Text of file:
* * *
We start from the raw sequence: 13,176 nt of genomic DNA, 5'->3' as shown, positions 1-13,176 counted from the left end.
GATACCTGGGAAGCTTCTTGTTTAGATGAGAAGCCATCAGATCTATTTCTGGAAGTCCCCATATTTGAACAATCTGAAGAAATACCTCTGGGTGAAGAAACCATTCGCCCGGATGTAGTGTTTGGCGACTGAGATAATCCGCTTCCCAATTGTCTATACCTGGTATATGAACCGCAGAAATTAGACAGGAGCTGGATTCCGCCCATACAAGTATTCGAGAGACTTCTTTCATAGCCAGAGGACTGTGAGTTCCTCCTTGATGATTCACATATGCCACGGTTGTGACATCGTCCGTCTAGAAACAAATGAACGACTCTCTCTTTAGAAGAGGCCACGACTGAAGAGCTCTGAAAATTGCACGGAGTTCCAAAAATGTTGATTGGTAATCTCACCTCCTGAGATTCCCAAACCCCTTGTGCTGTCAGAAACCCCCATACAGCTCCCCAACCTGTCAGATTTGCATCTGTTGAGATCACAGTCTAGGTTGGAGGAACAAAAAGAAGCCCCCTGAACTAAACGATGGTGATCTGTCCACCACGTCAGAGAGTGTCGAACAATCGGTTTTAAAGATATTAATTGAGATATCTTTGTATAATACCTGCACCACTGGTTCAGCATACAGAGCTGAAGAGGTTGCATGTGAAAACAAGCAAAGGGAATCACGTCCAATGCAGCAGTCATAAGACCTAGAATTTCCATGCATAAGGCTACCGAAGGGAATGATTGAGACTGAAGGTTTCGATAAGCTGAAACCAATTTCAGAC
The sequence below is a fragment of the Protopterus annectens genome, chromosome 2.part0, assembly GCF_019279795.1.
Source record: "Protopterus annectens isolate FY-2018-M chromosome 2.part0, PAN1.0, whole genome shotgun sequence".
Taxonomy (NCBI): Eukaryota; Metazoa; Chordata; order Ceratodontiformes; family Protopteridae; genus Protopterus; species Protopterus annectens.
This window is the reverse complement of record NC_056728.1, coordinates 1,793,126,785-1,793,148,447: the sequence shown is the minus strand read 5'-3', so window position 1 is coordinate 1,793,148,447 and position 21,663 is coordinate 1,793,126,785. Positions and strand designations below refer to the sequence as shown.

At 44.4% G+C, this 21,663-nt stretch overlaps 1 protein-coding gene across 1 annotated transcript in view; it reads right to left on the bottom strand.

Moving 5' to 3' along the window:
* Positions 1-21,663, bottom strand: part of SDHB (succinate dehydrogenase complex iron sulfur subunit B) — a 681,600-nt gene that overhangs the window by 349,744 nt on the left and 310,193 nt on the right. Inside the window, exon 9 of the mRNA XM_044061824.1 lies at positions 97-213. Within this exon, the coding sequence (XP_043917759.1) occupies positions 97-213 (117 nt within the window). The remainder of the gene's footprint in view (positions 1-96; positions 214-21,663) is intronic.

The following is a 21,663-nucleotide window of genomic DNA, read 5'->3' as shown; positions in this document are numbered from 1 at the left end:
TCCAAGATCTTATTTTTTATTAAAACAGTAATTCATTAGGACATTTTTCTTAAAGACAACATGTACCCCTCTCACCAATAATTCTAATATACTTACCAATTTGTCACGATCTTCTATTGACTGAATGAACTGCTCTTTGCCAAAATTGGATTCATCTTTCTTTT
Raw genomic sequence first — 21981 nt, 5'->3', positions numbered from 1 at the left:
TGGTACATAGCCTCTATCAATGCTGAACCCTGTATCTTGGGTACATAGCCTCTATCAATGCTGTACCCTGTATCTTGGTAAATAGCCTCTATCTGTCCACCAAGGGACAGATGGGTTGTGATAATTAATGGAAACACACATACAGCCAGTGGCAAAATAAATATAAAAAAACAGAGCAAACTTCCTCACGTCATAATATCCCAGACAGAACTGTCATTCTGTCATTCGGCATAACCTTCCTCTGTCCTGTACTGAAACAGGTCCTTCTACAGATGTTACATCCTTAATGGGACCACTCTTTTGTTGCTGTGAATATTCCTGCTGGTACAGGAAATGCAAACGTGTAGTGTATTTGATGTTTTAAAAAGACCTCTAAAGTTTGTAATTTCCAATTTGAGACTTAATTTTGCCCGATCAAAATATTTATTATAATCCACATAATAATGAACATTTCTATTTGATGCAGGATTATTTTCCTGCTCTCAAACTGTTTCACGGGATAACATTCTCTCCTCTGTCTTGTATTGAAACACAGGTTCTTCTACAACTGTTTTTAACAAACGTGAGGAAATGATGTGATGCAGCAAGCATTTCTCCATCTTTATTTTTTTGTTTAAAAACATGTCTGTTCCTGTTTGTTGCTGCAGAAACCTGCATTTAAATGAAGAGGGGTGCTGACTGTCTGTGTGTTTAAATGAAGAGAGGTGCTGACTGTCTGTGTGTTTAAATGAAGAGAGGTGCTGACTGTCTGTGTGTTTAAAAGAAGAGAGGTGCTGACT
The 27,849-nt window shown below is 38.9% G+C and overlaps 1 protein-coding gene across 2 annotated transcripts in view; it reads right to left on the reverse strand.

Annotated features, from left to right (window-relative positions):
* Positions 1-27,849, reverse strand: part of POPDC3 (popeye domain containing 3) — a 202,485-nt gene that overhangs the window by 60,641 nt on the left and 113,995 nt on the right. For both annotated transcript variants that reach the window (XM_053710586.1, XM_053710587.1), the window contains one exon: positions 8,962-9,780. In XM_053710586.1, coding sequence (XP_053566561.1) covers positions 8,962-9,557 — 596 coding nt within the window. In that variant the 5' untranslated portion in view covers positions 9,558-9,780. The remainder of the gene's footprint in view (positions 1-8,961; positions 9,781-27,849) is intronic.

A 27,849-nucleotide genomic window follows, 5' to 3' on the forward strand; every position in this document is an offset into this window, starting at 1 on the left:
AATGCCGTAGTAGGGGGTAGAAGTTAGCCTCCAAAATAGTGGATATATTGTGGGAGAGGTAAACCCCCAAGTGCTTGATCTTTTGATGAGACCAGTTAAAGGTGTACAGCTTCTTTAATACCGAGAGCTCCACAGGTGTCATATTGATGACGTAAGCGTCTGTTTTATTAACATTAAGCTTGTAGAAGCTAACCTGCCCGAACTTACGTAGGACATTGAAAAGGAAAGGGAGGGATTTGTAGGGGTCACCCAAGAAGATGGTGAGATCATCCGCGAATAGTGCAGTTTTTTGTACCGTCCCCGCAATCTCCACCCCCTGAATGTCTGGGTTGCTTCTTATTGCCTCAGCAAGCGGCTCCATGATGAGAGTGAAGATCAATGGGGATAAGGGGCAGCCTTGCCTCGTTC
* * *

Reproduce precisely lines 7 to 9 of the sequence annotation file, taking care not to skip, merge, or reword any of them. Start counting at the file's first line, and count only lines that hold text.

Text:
At 44.4% G+C, this 21,663-nt stretch overlaps 1 protein-coding gene across 1 annotated transcript in view; it reads right to left on the bottom strand.

Moving 5' to 3' along the window:
* Positions 1-21,663, bottom strand: part of SDHB (succinate dehydrogenase complex iron sulfur subunit B) — a 681,600-nt gene that overhangs the window by 349,744 nt on the left and 310,193 nt on the right. Inside the window, exon 9 of the mRNA XM_044061824.1 lies at positions 97-213. Within this exon, the coding sequence (XP_043917759.1) occupies positions 97-213 (117 nt within the window). The remainder of the gene's footprint in view (positions 1-96; positions 214-21,663) is intronic.